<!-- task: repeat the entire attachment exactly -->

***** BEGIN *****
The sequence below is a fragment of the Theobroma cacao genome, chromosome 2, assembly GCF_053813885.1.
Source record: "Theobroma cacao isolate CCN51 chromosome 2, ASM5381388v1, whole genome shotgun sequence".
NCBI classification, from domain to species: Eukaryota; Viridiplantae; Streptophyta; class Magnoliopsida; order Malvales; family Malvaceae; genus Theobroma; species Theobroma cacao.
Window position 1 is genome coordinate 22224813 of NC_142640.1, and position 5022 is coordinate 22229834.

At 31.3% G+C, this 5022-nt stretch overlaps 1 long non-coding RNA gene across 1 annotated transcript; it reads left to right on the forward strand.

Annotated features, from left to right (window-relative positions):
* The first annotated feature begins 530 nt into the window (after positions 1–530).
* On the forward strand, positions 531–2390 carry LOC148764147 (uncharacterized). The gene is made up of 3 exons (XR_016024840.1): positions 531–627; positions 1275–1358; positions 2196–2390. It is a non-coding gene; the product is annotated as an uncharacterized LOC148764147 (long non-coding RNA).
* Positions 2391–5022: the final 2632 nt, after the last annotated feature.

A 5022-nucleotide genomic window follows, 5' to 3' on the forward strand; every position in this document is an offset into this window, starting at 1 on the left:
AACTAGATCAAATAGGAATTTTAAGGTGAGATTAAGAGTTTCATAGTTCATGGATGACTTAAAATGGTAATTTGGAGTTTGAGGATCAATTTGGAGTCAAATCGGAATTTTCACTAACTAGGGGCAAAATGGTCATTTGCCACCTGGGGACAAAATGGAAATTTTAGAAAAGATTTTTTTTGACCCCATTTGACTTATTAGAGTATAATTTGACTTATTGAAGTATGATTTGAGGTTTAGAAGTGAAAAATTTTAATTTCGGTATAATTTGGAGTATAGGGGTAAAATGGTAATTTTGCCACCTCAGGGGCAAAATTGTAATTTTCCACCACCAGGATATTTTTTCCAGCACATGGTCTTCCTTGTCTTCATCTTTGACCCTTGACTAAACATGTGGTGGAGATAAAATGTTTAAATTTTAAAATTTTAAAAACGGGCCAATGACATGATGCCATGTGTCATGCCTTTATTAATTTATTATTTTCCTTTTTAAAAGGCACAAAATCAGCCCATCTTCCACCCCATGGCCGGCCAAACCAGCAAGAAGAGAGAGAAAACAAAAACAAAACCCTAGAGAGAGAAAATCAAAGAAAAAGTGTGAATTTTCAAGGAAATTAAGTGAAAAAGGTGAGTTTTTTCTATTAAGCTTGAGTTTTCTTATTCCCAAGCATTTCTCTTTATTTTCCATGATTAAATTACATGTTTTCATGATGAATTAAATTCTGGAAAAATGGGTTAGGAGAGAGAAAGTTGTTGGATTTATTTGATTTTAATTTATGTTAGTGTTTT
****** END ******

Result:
The sequence below is a fragment of the Theobroma cacao genome, chromosome 2, assembly GCF_053813885.1.
Source record: "Theobroma cacao isolate CCN51 chromosome 2, ASM5381388v1, whole genome shotgun sequence".
NCBI classification, from domain to species: Eukaryota; Viridiplantae; Streptophyta; class Magnoliopsida; order Malvales; family Malvaceae; genus Theobroma; species Theobroma cacao.
Window position 1 is genome coordinate 22224813 of NC_142640.1, and position 5022 is coordinate 22229834.

At 31.3% G+C, this 5022-nt stretch overlaps 1 long non-coding RNA gene across 1 annotated transcript; it reads left to right on the forward strand.

Annotated features, from left to right (window-relative positions):
* The first annotated feature begins 530 nt into the window (after positions 1–530).
* On the forward strand, positions 531–2390 carry LOC148764147 (uncharacterized). The gene is made up of 3 exons (XR_016024840.1): positions 531–627; positions 1275–1358; positions 2196–2390. It is a non-coding gene; the product is annotated as an uncharacterized LOC148764147 (long non-coding RNA).
* Positions 2391–5022: the final 2632 nt, after the last annotated feature.

A 5022-nucleotide genomic window follows, 5' to 3' on the forward strand; every position in this document is an offset into this window, starting at 1 on the left:
AACTAGATCAAATAGGAATTTTAAGGTGAGATTAAGAGTTTCATAGTTCATGGATGACTTAAAATGGTAATTTGGAGTTTGAGGATCAATTTGGAGTCAAATCGGAATTTTCACTAACTAGGGGCAAAATGGTCATTTGCCACCTGGGGACAAAATGGAAATTTTAGAAAAGATTTTTTTTGACCCCATTTGACTTATTAGAGTATAATTTGACTTATTGAAGTATGATTTGAGGTTTAGAAGTGAAAAATTTTAATTTCGGTATAATTTGGAGTATAGGGGTAAAATGGTAATTTTGCCACCTCAGGGGCAAAATTGTAATTTTCCACCACCAGGATATTTTTTCCAGCACATGGTCTTCCTTGTCTTCATCTTTGACCCTTGACTAAACATGTGGTGGAGATAAAATGTTTAAATTTTAAAATTTTAAAAACGGGCCAATGACATGATGCCATGTGTCATGCCTTTATTAATTTATTATTTTCCTTTTTAAAAGGCACAAAATCAGCCCATCTTCCACCCCATGGCCGGCCAAACCAGCAAGAAGAGAGAGAAAACAAAAACAAAACCCTAGAGAGAGAAAATCAAAGAAAAAGTGTGAATTTTCAAGGAAATTAAGTGAAAAAGGTGAGTTTTTTCTATTAAGCTTGAGTTTTCTTATTCCCAAGCATTTCTCTTTATTTTCCATGATTAAATTACATGTTTTCATGATGAATTAAATTCTGGAAAAATGGGTTAGGAGAGAGAAAGTTGTTGGATTTATTTGATTTTAATTTATGTTAGTGTTTT